Cell Culture: The World Market for Media, Sera and Reagents, 3rd. Edition

13 Oct 2011 • by Natalie Aster

New YorkSeveral cell culture-derived biopharmaceutical drugs were launched in the US and European markets in 2010. Biopharmaceuticals (recombinant proteins, monoclonal antibody and nucleic acid-based products) represent the fastest growing sector in the pharmaceutical industry. Driving the extraordinary interest in biopharmaceuticals is the ability of these large proteins to target diseases in a very specific manner, thus maximizing efficacy while minimizing side effects. Growth in the development and production of biopharmaceuticals is the most significant driver of the cell culture market. Biological products are developed from large and complex protein molecules, which require equally complex manufacturing methods and an array of analytical techniques. Protein-based biopharmaceuticals are invariably produced by an initial cell culture step (upstream processing), followed by product recovery, purification and formulation into final product format (downstream processing).

The report “Cell Culture: The World Market for Media, Sera and Reagents, 3rd. Edition” by Kalorama Information analyzes the world market for the cell cultures used in these steps and the major trends driving this market.

Report Details:

Cell Culture: The World Market for Media, Sera and Reagents, 3rd. Edition

Published: October 2011
Pages: 155
Price: US$ 3,500.00

Report Sample Abstract

Animal Cell Systems

Animal cells are much more fragile than yeasts and bacteria. They are often much larger than microorganisms and live in a collective as part of organs or tissues within complex anatomical systems. Animal cells are held together by a delicate membrane, are more difficult to grow in suspension, and often must grow attached to surfaces.

These cells are complex, replicate slowly, require complex nutrients, and do not grow as well at high densities. Animal cell culture is more complicated, thus more expensive than traditional fermentation.

The most widely used animal cells are Chinese hamster ovaries (CHO). Certainkinds of cells, particularly epithelial cells, are more robust than others and thus are easier to grow in culture. CHO cells are epithelial cells that were introduced to science in the 1950s. They multiply quickly, are relatively hardy, and grow well in culture.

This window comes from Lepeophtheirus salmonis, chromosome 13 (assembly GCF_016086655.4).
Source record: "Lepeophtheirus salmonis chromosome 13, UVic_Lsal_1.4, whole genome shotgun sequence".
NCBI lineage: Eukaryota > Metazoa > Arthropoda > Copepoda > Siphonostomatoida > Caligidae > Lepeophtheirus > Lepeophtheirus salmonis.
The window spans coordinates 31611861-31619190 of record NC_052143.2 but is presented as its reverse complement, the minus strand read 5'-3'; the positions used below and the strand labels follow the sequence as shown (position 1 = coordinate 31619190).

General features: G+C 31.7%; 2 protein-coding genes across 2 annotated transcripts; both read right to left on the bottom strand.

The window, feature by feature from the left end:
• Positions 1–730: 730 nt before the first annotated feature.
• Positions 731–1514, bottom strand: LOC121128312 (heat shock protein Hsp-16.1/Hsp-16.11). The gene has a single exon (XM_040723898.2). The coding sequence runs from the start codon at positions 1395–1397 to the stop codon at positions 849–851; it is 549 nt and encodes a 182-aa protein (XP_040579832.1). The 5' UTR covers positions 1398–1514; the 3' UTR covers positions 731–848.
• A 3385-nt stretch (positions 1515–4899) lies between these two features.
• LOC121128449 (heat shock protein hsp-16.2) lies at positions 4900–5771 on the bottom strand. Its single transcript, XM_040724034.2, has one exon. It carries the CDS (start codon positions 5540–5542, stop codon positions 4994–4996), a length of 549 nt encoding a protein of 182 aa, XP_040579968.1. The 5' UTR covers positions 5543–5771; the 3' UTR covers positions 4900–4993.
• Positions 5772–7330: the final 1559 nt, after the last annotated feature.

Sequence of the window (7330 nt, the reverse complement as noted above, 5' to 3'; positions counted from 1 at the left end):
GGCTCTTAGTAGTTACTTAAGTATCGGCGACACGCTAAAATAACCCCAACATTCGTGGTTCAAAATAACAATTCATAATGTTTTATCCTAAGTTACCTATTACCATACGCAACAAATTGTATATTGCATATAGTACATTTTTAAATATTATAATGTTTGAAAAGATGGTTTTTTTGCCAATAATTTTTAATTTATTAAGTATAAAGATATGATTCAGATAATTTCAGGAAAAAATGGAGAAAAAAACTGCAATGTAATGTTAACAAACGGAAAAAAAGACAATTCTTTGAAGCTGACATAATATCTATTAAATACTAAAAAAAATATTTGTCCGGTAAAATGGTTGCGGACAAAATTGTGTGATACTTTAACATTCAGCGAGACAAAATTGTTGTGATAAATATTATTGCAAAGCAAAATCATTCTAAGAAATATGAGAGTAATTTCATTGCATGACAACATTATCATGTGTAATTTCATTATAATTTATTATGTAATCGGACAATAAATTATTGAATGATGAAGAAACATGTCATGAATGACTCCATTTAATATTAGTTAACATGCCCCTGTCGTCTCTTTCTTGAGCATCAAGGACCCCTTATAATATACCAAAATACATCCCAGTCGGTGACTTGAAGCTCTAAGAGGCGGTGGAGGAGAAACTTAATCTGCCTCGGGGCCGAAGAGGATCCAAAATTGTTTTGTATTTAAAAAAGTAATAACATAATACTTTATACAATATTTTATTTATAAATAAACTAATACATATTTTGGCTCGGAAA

CHO cells are not the only cell line used for production of recombinant proteins by mammalian cell culture. Other commonly employed epithelial cell lines include human cervix (HeLa), African green monkey kidney (COS and CV-1), and baby hamster kidney (BHK) cells. In the realm of gene therapy, Per.C6, a cell engineered from certain cells from the human eye, is common. The abnormal cells created in cancers have also proven useful in biotechnology; hybridomas— "immortalized" cell lines from cancerous lymphocytes—are frequently used in the production of antibodies.


The reagents segment of the cell culture market is poised to experience big gains. Companies and research laboratories that work with cell culture want to grow cells cost efficiently, at the same levels as is possible with sera products, but in serum-free environments. Typically this requires the addition of growth factors, lipids, substitutes for transferring to replace its iron-carrying function, alternatives to albumin that can replace its carrier properties, compounds that can replace the detoxification properties of serum, and specific attachment factors.

Reagents are the fastest growing segment of the cell culture market, increasing at a compound annual growth rate of XX% over the forecast period this report. Sales in this segment were estimated at just over $XX xxxx in 2010 and are expected to exceed $XX xxxx by 2015.

More information can be found in the report “Cell Culture: The World Market for Media, Sera and Reagents, 3rd. Edition” by Kalorama Information.

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